arteejee

A site of satirical musings, commentary and/or rhetorical criticism of the world at large.

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Friday, February 04, 2011

The Revolution on Tahrir Square

The world has been watching with much anxiety the events unfolding in Cairo’s Tahrir Square during the last few weeks. In that time, a protest movement has grown within the community of young Egyptians fed up with the leadership of President-for-Life (or so he thinks) Hosni Mubarak. The world community is anxious that this could be Egypt’s fall from stability, the global business community is concerned how it will affect the price of oil, and Egyptians living abroad have, understandably, expressed mixed feelings about the recent events in their country.

For America, the situation is a bit complicated. Yes, at heart we want to root for the oppressed because it reminds us so much of when we were that age, standing up to a dictatorial power and declaring our freedom from said power. The events transpiring now could very well be Egypt’s equivalent of our confrontations at Lexington and Concord in 1775.

That’s where our hearts are, but our heads have to consider a few other facts. In recent decades, Egypt has been the most stable of Arab nations in the area and — more importantly — America’s strongest Arab ally in the region. It would be very awkward for us to push Mubarak out after we’ve looked away for decades from his alleged abuses of power. This probably explains why President Obama has been strongly hinting that Mubarak should start reforming his government, while stopping short of committing American resources to force his ouster.

Thus we have been sitting on the sidelines as the protesters grew from a few hundred to a few thousand to a few hundred thousand. There’s no doubt that the protesters marching through the streets, signs and fists held aloft, and chanting for Mubarak to step aside has been highly dramatic. Truly, this is democracy in action.

Of course, democracy cannot be one-sided. The allowance of others with opposing views to air their side of the argument is a necessary evil. Before anyone could ask, “Who the hell invited them,” a number of Mubarak supporters joined in the public demonstrations, riding into the vicinity of protesters on horse and camel back, wielding weapons, and beating up on American correspondent, Anderson Cooper. The death toll on both sides has climbed dramatically. Truly, this is democracy run amok!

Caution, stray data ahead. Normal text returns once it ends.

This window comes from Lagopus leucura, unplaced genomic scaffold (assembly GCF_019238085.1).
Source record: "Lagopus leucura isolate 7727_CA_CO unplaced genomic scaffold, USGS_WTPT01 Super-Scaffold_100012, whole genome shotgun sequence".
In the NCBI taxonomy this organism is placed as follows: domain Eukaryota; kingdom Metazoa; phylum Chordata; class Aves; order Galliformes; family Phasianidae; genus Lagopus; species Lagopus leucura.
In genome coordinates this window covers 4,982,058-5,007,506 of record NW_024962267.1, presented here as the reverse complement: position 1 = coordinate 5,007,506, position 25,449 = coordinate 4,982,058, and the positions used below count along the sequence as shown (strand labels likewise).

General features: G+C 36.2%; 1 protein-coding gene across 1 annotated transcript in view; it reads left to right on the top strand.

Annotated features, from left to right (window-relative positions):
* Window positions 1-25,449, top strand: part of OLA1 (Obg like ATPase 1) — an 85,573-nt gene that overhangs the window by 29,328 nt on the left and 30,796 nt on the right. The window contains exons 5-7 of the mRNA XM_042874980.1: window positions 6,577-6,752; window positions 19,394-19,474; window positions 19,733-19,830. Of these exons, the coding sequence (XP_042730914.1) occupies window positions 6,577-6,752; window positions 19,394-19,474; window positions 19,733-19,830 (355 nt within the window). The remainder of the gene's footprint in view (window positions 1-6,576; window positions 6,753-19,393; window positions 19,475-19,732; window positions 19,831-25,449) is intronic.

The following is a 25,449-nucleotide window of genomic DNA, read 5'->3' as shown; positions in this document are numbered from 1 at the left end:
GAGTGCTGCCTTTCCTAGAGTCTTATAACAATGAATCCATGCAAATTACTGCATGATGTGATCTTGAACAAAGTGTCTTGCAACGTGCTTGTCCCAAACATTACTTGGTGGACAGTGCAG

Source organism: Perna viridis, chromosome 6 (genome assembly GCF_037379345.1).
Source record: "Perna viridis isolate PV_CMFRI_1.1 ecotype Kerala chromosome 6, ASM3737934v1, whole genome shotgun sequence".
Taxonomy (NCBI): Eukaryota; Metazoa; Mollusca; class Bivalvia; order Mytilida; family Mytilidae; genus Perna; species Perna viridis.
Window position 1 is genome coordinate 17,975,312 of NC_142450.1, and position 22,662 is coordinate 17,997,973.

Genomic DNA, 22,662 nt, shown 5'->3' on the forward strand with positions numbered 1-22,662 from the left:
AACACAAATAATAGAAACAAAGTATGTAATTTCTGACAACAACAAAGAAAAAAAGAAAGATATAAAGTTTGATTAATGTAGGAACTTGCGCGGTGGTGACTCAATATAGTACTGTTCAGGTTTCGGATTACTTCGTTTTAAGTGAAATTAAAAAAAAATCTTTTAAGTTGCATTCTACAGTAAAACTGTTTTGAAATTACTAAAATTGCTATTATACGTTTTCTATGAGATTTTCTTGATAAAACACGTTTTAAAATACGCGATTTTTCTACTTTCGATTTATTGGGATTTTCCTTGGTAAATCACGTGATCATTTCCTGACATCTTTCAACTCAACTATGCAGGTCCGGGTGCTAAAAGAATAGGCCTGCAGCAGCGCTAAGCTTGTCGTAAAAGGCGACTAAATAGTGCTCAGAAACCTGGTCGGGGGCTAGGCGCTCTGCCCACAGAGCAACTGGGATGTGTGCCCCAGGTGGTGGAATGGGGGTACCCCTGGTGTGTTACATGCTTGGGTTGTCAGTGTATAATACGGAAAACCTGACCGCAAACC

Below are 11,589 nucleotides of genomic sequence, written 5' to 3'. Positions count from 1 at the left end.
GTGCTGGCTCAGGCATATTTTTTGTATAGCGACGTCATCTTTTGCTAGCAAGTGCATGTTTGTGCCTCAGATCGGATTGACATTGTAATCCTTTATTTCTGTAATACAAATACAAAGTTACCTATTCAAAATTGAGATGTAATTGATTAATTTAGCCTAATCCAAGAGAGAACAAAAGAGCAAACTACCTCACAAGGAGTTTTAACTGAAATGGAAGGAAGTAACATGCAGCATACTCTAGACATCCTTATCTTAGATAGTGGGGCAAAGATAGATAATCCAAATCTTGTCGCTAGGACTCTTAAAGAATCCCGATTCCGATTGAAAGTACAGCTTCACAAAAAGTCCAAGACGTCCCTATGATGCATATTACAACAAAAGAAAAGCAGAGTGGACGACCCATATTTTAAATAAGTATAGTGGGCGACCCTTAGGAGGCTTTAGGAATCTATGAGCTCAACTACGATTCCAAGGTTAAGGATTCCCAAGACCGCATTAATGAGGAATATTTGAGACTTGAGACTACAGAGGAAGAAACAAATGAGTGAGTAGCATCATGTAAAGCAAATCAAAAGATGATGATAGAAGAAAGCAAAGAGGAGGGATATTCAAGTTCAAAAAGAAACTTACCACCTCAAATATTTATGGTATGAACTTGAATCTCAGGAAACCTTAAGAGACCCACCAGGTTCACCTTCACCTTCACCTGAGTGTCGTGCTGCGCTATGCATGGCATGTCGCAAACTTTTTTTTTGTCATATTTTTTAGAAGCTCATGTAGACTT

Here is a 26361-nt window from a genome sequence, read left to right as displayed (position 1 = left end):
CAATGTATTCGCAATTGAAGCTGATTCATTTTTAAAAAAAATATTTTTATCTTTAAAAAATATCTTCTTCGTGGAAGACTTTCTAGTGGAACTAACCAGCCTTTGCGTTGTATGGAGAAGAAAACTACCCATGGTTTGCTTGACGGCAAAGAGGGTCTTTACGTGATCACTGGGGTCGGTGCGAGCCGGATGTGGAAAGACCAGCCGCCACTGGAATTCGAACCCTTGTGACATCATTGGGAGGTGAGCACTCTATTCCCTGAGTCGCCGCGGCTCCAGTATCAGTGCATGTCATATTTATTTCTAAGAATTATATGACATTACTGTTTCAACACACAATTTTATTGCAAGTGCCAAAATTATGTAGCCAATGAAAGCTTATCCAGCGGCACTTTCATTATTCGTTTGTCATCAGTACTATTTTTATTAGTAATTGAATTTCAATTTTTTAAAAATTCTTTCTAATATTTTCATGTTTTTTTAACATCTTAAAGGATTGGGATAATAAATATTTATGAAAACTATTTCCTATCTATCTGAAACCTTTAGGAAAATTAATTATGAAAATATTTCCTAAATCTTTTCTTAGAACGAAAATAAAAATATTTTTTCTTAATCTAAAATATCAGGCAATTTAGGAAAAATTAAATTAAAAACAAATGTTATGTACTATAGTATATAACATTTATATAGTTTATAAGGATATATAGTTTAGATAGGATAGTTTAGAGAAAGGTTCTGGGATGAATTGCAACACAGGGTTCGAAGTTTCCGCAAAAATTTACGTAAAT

Meanwhile, Mubarak has taken bold steps to placate the protesters. The Egyptian president has ordered his government to resign, appointed a vice-president, and announced that he will not seek re-election when his term expires...in September. Unfortunately, this is not the timetable the protesters had in mind. They want Mubarak out as of yesterday.

Allow me to rewrite the lead sentence in the last paragraph. Meanwhile, Mubarak has taken wimpy, little baby steps to soothe the protesters. He has, in effect, implied that the protesters will only get him out of office when they pry his cold, dead fingers off of the presidential podium. Actually, the protesters might not have a problem with this possible outcome if it comes to that, but up until yesterday the only violence going on is what is being inflicted on them by pro-Mubarak forces.

Today, the reports have been more optimistic about a more orderly transition of power in Egypt. Heightened security has decreased the use of violent interactions between warring protesters in the last 24 hours. There are also reports of negotiations underway for Mubarak to step down sooner than September, and have his newly installed vice-president take control of an interim government until free and fair elections occur. These are hopeful signs that one of the oldest civilizations on the planet is moving democracy from the battleground at Tahrir Square to a way of life in Egypt.

(Thank you for reading. Let’s hope that the Egyptian people see a peaceful resolution to their conflict soon.)

2 Comments:

Anonymous janey said...

Your last sentence of the third paragraph: BRILLIANT! :-)

Love, Janey

February 8, 2011 at 9:35 PM  
Anonymous Janey said...

My comment about the "Dallas..." line was intended for your Super Bowl message, which has strangely disappeared from my screen... WTF?

February 8, 2011 at 9:37 PM  

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